Making Volatility Your Portfolio Ally

by | Feb 1, 2021 | Market Updates

The lifeblood of financial services is the $500k to $3 mil family nearing or in retirement that will need to tap assets at some point. They need two things:

  • Sufficient growth
  • A return stream they can stomach.

These families and the advisors serving these families are why we exist.

We talk about the importance of avoiding drawdown. We talk about owning volatility and treating it as an asset class that can be used to reduce risk AND improve upside potential.  2020 put this investment process to the test and words into action.  The good news, by industry standards we believe we passed.

To preface the remaining words, we need to stress two major points:


    1. Upside/Downside Capture: Nearly everything we talk about and think about boils down to this.  Can we improve our ability to capture as much of the upside as possible, while reducing our exposure to the downside?  Perfection is not the goal.  Rather, avoiding large drawdowns is.  Accomplishing this objective improves our ability to compound capital.
    2. To help with #1, we own volatility. It is an asset class that goes up when everything around it goes down.  This ownership allows us to alter the allocation away from bonds and more towards stocks.  It should pave the way for solid returns and acceptable risk.


The returns matter. Let’s start there. Below is a table of our composite numbers relative to the iShares benchmarks.  Our composites represent groups of actual client accounts.  For example, our Moderate composite consists of hundreds of client accounts that have similar portfolio objectives.

At first glance, the return numbers look good. Each of our three composites returned in-line or higher vs. the more conservative benchmarks to the left and the more aggressive benchmarks to the right.

But what about risk?

Risk and return are in a marriage that cannot be broken. You cannot have one without the other.  A review of return alone is not enough.  We need to understand the risk associated with these return streams.

We will look at risk through two lenses:

  1. Volatility (standard deviation of returns) and
  2. Drawdown (peak to trough losses of value).

We’re happy with how our portfolios performed in 2020, and even more excited about our positioning moving into 2021.

Standard Deviation

In statistics, standard deviation measures the amount of variation or dispersion of a set of numbers. Below is the same table above, we’ve just added the standard deviation of monthly returns during 2020 for each composite and the same benchmarks.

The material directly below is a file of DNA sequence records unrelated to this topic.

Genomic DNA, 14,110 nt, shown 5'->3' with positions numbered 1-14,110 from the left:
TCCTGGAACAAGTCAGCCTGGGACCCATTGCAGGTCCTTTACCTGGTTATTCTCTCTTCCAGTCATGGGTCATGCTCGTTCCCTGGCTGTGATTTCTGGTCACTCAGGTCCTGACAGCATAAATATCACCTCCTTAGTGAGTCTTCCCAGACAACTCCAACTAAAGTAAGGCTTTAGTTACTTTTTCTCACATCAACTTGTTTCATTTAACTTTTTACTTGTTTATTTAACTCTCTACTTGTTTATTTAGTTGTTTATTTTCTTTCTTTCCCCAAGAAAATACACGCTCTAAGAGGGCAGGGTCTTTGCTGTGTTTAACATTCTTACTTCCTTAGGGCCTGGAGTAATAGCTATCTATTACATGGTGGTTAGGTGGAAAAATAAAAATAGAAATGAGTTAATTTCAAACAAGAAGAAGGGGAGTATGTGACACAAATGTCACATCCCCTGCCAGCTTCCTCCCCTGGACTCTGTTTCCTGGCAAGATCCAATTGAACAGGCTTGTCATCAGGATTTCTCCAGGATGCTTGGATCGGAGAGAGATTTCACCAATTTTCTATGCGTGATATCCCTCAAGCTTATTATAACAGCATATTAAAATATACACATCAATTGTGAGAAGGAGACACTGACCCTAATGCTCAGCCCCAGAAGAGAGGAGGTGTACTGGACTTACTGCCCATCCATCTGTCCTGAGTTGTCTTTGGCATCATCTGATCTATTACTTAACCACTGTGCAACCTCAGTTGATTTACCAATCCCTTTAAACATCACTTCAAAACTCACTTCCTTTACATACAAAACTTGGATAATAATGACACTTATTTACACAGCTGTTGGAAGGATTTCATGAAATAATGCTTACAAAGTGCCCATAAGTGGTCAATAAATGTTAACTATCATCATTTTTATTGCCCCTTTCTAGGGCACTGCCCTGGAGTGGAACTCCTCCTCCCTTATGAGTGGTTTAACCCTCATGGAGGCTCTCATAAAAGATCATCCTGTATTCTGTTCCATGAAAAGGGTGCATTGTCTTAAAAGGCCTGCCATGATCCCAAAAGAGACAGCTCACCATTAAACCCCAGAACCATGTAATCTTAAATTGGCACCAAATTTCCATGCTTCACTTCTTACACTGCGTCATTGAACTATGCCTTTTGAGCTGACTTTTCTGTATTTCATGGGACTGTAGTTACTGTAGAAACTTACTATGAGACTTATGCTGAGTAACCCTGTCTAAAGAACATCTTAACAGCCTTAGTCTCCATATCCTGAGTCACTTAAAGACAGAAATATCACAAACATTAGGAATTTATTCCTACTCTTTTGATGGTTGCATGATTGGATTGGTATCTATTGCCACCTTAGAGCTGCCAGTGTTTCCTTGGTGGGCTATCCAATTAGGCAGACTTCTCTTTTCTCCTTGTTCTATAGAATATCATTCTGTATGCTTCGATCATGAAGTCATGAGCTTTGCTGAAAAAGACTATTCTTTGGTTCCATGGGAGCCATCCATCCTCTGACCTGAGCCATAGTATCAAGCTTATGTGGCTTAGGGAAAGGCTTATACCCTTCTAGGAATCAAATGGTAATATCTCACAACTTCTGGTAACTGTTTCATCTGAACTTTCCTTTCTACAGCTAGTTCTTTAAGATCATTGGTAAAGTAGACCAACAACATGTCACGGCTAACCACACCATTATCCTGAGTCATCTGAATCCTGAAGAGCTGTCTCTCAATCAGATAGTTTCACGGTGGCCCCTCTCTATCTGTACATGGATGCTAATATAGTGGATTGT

The first table showed returns; this shows returns per unit of risk.  More return + less risk = a portfolio built to hold.

Look at the Growth composite.  It had performance aligned with the 80/20 allocation benchmark and did so with a near 30% reduction in standard deviation of returns.  Reduced volatility can mean an easier portfolio to hold.  It’s the equivalent of going from riding in a Wrangler to riding in a Lexus.  If you have a long trip ahead of you, you want to be as comfortable as possible.

Another way to look at it – divide the return by the associated standard deviation.  This is a simple way for gauging your bang for your buck.  Looking at the growth composite, let us do that math.  12.70% return divided by 14.56% standard deviation, gives you 87%.  It is a quick way to adjust returns for risk.

87% is more compelling than the 60% the iShares AOA allocation gives you!  You can apply this simple formula across the board.

Now to the big risk measure…drawdown.


I know we are a few sections into this piece, but our process starts here.  Reduce drawdown.  It is the most important concept in how we think about portfolio construction.

Big drawdowns hurt.  They create a tax on our ability to grow portfolios.  We all understand the math. Losing 50% requires a 100% gain to get back to even.  Mathematically, it makes sense to lose less money.

Behaviorally, it makes sense too.  We think large drawdowns are prone to triggering poor behavior.   Watching a portfolio go down 15% is one thing, watching it go down 40% is another.

We position portfolios with exposure that allows us to avoid big chunks of drawdown.  We cannot avoid all risk (remember it’s married to return), but if we can reduce major drawdowns it improves our chance to deliver a portfolio that can be held.